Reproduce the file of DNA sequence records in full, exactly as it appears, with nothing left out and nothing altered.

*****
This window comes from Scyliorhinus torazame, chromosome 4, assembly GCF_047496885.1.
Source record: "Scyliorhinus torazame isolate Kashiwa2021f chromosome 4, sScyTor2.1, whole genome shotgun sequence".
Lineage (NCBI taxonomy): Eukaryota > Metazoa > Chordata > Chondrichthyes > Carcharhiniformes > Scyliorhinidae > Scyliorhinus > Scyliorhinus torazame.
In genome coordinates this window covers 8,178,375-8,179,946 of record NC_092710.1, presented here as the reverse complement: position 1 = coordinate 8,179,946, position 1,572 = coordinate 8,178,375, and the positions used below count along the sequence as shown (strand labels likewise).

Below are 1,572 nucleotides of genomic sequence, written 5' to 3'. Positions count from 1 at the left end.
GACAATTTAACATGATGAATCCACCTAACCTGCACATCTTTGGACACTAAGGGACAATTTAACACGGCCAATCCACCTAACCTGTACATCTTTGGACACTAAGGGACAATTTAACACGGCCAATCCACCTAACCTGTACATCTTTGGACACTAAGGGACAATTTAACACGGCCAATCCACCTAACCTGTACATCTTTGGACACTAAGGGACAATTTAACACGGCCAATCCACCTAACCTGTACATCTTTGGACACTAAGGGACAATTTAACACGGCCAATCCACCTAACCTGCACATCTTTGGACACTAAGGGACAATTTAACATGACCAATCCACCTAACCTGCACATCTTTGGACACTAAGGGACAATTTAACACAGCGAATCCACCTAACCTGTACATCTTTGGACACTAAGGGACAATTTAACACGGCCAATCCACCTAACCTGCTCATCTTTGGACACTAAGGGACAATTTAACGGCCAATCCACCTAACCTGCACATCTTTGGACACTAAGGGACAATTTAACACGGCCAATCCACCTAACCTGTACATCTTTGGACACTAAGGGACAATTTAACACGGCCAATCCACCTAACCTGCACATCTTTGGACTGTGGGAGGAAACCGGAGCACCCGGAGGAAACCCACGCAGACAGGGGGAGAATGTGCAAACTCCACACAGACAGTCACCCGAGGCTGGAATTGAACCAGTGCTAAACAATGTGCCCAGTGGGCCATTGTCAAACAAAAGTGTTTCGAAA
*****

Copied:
This window comes from Scyliorhinus torazame, chromosome 4, assembly GCF_047496885.1.
Source record: "Scyliorhinus torazame isolate Kashiwa2021f chromosome 4, sScyTor2.1, whole genome shotgun sequence".
Lineage (NCBI taxonomy): Eukaryota > Metazoa > Chordata > Chondrichthyes > Carcharhiniformes > Scyliorhinidae > Scyliorhinus > Scyliorhinus torazame.
In genome coordinates this window covers 8,178,375-8,179,946 of record NC_092710.1, presented here as the reverse complement: position 1 = coordinate 8,179,946, position 1,572 = coordinate 8,178,375, and the positions used below count along the sequence as shown (strand labels likewise).

Below are 1,572 nucleotides of genomic sequence, written 5' to 3'. Positions count from 1 at the left end.
GACAATTTAACATGATGAATCCACCTAACCTGCACATCTTTGGACACTAAGGGACAATTTAACACGGCCAATCCACCTAACCTGTACATCTTTGGACACTAAGGGACAATTTAACACGGCCAATCCACCTAACCTGTACATCTTTGGACACTAAGGGACAATTTAACACGGCCAATCCACCTAACCTGTACATCTTTGGACACTAAGGGACAATTTAACACGGCCAATCCACCTAACCTGTACATCTTTGGACACTAAGGGACAATTTAACACGGCCAATCCACCTAACCTGCACATCTTTGGACACTAAGGGACAATTTAACATGACCAATCCACCTAACCTGCACATCTTTGGACACTAAGGGACAATTTAACACAGCGAATCCACCTAACCTGTACATCTTTGGACACTAAGGGACAATTTAACACGGCCAATCCACCTAACCTGCTCATCTTTGGACACTAAGGGACAATTTAACGGCCAATCCACCTAACCTGCACATCTTTGGACACTAAGGGACAATTTAACACGGCCAATCCACCTAACCTGTACATCTTTGGACACTAAGGGACAATTTAACACGGCCAATCCACCTAACCTGCACATCTTTGGACTGTGGGAGGAAACCGGAGCACCCGGAGGAAACCCACGCAGACAGGGGGAGAATGTGCAAACTCCACACAGACAGTCACCCGAGGCTGGAATTGAACCAGTGCTAAACAATGTGCCCAGTGGGCCATTGTCAAACAAAAGTGTTTCGAAA